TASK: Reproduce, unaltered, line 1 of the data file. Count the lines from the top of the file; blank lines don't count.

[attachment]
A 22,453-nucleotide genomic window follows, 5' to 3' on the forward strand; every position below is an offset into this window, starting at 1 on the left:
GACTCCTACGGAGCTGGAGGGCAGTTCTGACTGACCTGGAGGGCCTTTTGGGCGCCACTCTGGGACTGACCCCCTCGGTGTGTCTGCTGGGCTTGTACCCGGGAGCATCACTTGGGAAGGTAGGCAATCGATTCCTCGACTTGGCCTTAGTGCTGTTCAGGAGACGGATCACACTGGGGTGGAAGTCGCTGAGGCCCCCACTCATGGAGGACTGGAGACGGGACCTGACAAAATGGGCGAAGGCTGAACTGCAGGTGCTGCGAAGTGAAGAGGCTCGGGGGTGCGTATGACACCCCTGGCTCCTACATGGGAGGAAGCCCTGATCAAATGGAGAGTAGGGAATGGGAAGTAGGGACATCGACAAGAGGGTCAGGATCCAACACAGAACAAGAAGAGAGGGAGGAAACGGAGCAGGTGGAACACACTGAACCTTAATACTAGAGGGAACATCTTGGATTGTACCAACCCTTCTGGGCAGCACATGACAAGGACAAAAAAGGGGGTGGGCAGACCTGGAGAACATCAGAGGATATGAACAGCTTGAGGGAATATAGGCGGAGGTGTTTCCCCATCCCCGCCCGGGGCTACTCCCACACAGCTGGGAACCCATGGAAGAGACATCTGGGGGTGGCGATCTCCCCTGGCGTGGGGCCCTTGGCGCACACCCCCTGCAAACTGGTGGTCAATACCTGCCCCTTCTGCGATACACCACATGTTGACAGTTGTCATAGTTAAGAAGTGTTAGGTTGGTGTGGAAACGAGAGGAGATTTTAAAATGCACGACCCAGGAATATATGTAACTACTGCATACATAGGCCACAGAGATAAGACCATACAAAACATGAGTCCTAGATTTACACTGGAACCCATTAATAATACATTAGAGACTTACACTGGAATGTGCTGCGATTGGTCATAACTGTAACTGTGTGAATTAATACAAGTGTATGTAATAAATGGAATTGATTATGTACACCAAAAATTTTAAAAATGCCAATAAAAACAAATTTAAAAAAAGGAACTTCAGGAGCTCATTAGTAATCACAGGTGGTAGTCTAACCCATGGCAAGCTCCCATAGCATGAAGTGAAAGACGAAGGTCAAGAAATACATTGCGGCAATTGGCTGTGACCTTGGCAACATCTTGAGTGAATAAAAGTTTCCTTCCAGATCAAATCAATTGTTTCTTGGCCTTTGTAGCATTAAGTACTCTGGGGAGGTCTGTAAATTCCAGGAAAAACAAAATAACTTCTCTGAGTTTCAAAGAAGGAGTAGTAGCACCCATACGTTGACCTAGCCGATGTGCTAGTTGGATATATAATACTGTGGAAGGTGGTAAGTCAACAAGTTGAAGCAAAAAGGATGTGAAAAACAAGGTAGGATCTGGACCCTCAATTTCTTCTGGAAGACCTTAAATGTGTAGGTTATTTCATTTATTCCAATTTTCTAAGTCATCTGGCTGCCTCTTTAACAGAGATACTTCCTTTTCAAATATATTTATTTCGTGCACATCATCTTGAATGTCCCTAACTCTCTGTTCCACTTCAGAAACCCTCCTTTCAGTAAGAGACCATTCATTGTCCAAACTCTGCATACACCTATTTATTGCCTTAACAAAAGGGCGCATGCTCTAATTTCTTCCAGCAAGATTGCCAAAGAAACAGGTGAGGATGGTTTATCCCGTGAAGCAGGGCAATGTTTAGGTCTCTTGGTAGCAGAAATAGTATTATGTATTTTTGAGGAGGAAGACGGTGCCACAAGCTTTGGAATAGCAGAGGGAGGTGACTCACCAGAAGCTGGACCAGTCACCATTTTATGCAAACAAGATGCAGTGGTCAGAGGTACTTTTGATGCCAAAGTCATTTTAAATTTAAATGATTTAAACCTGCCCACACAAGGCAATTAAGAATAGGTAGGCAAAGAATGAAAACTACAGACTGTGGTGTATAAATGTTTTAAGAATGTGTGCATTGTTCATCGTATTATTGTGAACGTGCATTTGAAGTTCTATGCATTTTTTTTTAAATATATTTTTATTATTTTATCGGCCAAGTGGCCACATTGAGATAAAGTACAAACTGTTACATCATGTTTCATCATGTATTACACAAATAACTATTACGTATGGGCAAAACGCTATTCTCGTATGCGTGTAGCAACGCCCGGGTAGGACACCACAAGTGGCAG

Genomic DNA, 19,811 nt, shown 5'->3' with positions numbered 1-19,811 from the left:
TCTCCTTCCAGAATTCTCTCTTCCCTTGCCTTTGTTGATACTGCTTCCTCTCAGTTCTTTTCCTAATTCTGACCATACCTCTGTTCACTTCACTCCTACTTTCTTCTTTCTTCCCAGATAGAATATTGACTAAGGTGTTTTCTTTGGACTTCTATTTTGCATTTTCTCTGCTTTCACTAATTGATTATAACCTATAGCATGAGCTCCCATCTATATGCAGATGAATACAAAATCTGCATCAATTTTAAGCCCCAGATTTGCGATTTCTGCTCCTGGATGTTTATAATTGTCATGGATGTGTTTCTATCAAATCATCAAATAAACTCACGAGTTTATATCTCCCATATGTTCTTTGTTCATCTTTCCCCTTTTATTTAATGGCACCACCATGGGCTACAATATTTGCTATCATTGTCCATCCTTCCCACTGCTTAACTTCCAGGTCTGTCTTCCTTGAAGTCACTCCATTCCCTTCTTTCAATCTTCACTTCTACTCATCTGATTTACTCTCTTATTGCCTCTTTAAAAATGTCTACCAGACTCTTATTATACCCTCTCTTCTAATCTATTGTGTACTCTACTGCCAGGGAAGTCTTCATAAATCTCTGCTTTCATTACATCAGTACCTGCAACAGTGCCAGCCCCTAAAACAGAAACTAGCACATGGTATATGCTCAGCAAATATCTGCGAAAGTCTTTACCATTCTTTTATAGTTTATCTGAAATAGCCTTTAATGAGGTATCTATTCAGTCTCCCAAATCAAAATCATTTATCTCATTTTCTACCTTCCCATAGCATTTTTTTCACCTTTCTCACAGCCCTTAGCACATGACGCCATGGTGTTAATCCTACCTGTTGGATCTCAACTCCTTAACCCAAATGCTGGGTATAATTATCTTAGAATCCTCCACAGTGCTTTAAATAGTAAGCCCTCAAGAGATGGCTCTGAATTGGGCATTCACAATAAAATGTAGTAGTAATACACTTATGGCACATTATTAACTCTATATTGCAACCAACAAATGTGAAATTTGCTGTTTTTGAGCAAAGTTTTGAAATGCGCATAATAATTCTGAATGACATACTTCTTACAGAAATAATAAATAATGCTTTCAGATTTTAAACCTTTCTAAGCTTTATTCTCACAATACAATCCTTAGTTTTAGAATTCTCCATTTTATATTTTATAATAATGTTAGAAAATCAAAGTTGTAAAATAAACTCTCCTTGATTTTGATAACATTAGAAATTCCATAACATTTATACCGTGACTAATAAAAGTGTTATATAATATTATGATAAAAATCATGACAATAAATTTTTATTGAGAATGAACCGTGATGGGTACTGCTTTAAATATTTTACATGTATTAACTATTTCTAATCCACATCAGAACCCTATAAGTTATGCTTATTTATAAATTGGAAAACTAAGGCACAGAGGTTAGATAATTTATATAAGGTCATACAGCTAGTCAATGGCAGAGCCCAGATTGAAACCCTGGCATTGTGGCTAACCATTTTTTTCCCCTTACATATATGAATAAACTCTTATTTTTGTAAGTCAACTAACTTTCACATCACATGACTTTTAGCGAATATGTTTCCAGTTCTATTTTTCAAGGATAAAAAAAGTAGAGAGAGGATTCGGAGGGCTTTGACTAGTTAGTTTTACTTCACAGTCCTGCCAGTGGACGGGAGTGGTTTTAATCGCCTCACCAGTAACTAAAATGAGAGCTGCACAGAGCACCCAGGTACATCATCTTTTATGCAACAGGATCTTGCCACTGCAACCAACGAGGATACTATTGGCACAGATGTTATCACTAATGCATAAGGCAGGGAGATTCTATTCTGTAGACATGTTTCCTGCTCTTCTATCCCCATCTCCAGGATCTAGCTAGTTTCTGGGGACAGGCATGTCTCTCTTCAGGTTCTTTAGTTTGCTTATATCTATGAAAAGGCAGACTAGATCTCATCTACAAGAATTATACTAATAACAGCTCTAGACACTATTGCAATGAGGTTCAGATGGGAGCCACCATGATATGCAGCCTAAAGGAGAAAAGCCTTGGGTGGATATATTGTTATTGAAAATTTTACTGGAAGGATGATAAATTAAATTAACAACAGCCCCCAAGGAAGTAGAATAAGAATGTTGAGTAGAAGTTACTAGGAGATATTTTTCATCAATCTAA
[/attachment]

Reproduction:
A 22,453-nucleotide genomic window follows, 5' to 3' on the forward strand; every position below is an offset into this window, starting at 1 on the left: